Today, everyone is turning to their screens to fulfill their learning needs. Whether it is professionals looking to pick up a new skill or organizations looking to train their remote employees, there is an eLearning or online course. Moreover, it is easy to learn via these courses – all you need is a good internet connection and a device. If you create (or wish to create) eLearning courses, this easy access means that your course will have learners who are geographically, linguistically, and culturally diverse. To appeal to all of them and aid their learning processes, you must localize your eLearning course.
You could get your course’s text translated, but that won’t provide your learners with a seamless and coherent experience. Localization is the process in which you adapt your entire course to suit a language and the associated culture. Localization not only involves translating the text but also adapting non-textual elements (audio, video, icons, images, symbols, colors, user-interface, etc.) to fit right into the cultural context.
In this article, I’ll be discussing some things you must keep in mind when localizing eLearning content.
Content creators, professionals, educators, and brands prefer to use eLearning authoring tools to create professional-looking, interactive courses. These tools are a boon for beginners and those without a proper design background as they provide you with ready-to-use templates and interactive elements.
When you’re using a tool like Adobe Captivate or Articulate Storyline 360, you must include all the text you wish to within the tool. So, when you start the localization process, you’ll need to export the original text and import the translated and localized text into the tool. Adding new text outside the tool will create issues – the translator might forget to translate it or formatting errors in the tool while importing the text.
Some languages take up more space because they use more words, or they contain many characters. When you are localizing your eLearning course of different languages, these spacing issues might lead to formatting errors. So, you must ensure that your design allows for changes in text spacing (contraction and expansion). A great way to do is by maintaining consistent spacing between text fragments.
To support and appeal to your visual learning audience, you will include images, colors, icons, symbols, and other visual elements in your eLearning content. There are two ways you can ensure that your content feels seamless post-localization. One, ensure you understand the cultural context associated with the languages you’ve chosen. Two, use visual elements that are neutral – they bear the same meaning across all those cultures.
For instance, if you are localizing your content for your Chinese learners, it’ll help to use icons they use and identify with regularly – like the ones used in the popular messaging apps in China (WeChat, for example).
Ideally, it would be best if you had your localization strategy ready before you start creating the course. That way, you can ensure that there are no hiccups along the way. Building a repository of assets, templates, and content that can be adapted easily later is essential to the strategy. If you wish to localize your course for more languages or markets in the future, this repository will come in handy.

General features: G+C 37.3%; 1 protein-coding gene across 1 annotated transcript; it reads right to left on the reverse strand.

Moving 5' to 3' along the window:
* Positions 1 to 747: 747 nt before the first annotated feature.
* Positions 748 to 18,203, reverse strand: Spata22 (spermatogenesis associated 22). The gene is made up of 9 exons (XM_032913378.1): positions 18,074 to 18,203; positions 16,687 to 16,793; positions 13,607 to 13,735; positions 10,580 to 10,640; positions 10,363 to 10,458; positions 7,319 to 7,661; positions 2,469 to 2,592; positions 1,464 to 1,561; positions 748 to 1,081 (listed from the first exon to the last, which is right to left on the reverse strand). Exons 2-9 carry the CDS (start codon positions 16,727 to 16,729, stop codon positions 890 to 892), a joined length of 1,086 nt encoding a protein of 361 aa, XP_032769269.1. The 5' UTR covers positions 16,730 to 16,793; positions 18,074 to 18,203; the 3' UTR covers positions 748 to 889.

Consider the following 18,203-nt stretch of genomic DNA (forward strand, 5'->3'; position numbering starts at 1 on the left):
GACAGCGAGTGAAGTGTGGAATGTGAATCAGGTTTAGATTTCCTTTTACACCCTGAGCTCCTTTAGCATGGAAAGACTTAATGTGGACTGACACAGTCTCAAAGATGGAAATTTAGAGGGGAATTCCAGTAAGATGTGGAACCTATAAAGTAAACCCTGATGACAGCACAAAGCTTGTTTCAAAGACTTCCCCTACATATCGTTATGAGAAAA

Say, you did a great job of localizing the text and other elements of your course. However, if you don’t add subtitles to your videos for the languages you’ve chosen, it won’t make for a seamless learning experience. Learners might skip certain sections, leave the course halfway, or just be left confused. 82% of people watch videos on mute. So, subtitles add an essential component to the learning process, ensuring your learners don’t miss any crucial information.
Authoring tools don’t allow for you to add export original subtitles and import translated ones. So, you’ll have to add the subtitles to the videos manually. In case you are adding multi-language subtitles – say in two dialects of the same language – you must ensure that you follow a few formatting rules. For instance, maintain a different font color for each language. Also, maintain consistent spacing between the two subtitles in each frame.
Multilingual voice-overs are essential when your eLearning course’s video content requires the learners to participate actively – say, follow instructions, and perform an activity. If a teacher plays your video in her class, instructing the students about self-defense, they can listen to the instructions and follow along. Receiving the information in their language, coming from an authentic voice, will help learners get ahead of the curve.
Like subtitles, you will need to add voice-overs to your videos manually.
As you might have guessed, localizing eLearning content is easier said than done. An ideal language service provider (LSP) will easily handle all these projects and leave you with just reviewing your localized content. When you’re looking to collaborate with an LSP, ensure that they:
Localizing an eLearning course requires one to keep an eye on many different things at the same time. One error or localization mistake can ruin the entire learning experience. Translate By Humans has successfully completed many eLearning localization projects and is currently collaborating with some well-known brands.
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